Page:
Why do businesses often do nothing when quick, definitive action is most vital? Consider these shifts in the business landscape:
- Over 50% of companies left the FTSE 250 in the 15-year period between 2000 and 2015.
- Just a decade ago, it was banks and energy companies that dominated The Economist’s list of the world’s top ten businesses by market capitalisation whereas now, it’s technology companies.
These statistics do not represent changes that have taken place over many centuries or even decades: they have happened in a small number of years, demonstrating the speed of disruption today and the importance of being able to adapt fast.
But many businesses can’t – or don’t – move quickly enough. Blackberry is a famous example. Received wisdom has it that the firm simply failed to anticipate the Bring Your Own Device trend and so lost out to Apple. This is only partly true. Blackberry had also made a big bet on its security protocols and simply kept hanging on in the belief that, in the end, the world would wake up to its genius. Its inaction in the face of evidence did as much to damage the firm as its action.
Wherever such failure occurs, failures of leadership are often evident. What causes our leaders to fiddle while Rome burns? In their book The Blunders of Our Governments, political scientists Anthony King and Ivor Crewe discuss the reasons behind a wide range of public sector mishaps and missteps. A major issue they point to is that ministers do not expect to be in their jobs for long. This acts as a disincentive for future-proofed decision-making. Instead, ministers naturally tend to focus on the next day’s headlines, which have a far more direct bearing on their career. Could it be that similar dynamics are work in the private sector if we substitute “the media” for “market analysts”? Even with a well-designed LTIP (itself a rarity), does the design of our markets incentivise failure?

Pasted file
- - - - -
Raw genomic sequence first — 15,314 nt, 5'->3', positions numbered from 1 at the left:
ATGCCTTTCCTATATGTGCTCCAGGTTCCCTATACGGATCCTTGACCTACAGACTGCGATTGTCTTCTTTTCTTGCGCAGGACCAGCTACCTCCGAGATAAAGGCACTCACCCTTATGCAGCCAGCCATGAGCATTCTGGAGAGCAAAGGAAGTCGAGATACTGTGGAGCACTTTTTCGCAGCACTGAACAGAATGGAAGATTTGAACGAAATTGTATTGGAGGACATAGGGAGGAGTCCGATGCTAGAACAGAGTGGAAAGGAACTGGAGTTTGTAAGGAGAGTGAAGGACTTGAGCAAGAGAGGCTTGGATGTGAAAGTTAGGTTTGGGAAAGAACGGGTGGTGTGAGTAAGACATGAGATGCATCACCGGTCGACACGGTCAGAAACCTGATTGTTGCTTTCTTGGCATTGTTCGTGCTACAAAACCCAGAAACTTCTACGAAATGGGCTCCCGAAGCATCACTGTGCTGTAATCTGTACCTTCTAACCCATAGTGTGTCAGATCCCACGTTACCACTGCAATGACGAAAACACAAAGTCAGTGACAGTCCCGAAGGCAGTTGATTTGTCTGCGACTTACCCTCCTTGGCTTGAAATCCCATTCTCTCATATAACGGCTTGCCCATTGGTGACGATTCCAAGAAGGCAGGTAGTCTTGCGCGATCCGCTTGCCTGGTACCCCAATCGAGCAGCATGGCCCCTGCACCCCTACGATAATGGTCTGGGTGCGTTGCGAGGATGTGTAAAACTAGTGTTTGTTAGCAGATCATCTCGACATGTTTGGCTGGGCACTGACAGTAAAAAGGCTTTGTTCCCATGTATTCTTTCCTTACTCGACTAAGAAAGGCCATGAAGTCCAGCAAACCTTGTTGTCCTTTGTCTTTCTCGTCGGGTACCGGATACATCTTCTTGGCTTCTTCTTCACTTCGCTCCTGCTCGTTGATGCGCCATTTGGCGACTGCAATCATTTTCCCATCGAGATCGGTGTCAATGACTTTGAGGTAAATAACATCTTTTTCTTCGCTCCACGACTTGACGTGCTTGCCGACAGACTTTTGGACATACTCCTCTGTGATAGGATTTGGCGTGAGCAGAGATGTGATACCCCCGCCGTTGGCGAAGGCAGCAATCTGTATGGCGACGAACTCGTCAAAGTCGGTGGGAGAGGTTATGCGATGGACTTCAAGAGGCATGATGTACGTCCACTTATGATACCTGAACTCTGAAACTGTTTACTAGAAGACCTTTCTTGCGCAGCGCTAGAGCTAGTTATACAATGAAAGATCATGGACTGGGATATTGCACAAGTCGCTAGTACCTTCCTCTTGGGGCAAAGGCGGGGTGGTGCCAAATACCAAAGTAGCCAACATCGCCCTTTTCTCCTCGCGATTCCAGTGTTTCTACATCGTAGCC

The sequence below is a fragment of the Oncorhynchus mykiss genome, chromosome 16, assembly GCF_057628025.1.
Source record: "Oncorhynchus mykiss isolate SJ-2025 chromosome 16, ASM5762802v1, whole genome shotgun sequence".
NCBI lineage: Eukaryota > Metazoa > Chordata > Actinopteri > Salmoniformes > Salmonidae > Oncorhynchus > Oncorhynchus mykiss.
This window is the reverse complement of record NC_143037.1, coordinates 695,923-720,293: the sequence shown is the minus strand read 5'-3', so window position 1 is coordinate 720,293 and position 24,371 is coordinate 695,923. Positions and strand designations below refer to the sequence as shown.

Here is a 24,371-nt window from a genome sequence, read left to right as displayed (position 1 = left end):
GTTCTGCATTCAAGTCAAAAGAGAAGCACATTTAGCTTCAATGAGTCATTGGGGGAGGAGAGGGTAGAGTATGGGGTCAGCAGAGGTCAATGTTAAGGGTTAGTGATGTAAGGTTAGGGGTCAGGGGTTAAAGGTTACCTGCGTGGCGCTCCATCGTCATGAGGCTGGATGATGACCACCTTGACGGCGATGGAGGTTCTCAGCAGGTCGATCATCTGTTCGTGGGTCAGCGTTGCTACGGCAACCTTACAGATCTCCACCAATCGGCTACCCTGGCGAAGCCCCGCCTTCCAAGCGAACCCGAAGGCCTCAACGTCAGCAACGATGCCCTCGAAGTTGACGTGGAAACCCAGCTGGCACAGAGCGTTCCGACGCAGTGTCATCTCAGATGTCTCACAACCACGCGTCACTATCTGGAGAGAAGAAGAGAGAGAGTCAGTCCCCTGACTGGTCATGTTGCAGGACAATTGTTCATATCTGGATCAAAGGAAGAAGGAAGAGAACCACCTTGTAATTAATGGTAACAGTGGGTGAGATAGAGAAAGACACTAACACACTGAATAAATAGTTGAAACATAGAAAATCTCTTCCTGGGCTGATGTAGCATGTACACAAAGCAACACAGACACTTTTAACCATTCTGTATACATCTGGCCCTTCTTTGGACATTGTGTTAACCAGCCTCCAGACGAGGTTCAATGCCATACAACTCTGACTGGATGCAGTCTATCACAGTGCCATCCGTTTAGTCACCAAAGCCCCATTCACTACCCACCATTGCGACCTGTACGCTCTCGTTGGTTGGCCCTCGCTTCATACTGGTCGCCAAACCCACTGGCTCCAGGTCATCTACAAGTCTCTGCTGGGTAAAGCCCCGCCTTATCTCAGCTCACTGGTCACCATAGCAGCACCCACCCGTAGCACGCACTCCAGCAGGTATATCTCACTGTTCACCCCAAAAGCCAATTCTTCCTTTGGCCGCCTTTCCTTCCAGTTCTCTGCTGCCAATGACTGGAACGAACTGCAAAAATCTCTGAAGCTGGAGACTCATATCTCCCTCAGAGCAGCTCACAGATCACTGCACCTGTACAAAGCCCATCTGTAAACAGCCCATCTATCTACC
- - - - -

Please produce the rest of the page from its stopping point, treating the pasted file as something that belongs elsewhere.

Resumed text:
The recent saga of Neil Woodford illustrates this. His business recently suspended trading in its key fund as its short-term (two-three year) results were not what the market expected. Of course, this same individual was famous for having avoided both the dotcom bubble in 2001 and the global financial crisis in 2008 – both events that made sense only in retrospect, when a longer-term view on his decision-making could be taken.
The human condition
The reality is that most of us go through life believing our worlds and livelihoods are more secure than they are. Dr Simon Moore, CEO of business psychology practice Innovationbubble, argues there are good reasons for this: “The truth is that the brain is prone to bias. One of the biases we suffer from is ego protection which buffers us against loss, inconsistency and failure. So we inflate our perceptions of our own infallibility and success. In doing so, the brain is trying to be protective of us, saving our egos, self-respect and confidence and fireproofing us against depression.”
In other words, we might rationally anticipate failure but in deeper emotional terms, we can exist in denial, doing nothing when it counts. It’s a paradox but in trying to prevent us feeling like a failure, our brains can lead us directly to that outcome. Dr Moore agrees: “We have seen ego protection bias being responsible for a complete reliance on assumption, longevity and misplaced customer relevance – all leading to organisational decline and disconnect.”
How to take action before it’s too late
- Start by staring failure straight in the face, no matter how uncomfortable it is.
- Look to the long-term. One way of doing this is to run a pre-mortem. Anticipate your business, product, or team being a total failure in 24 months. Then ask, what killed it? Why? And what could we have done to prevent it?
- Get the scalpels out and go deep.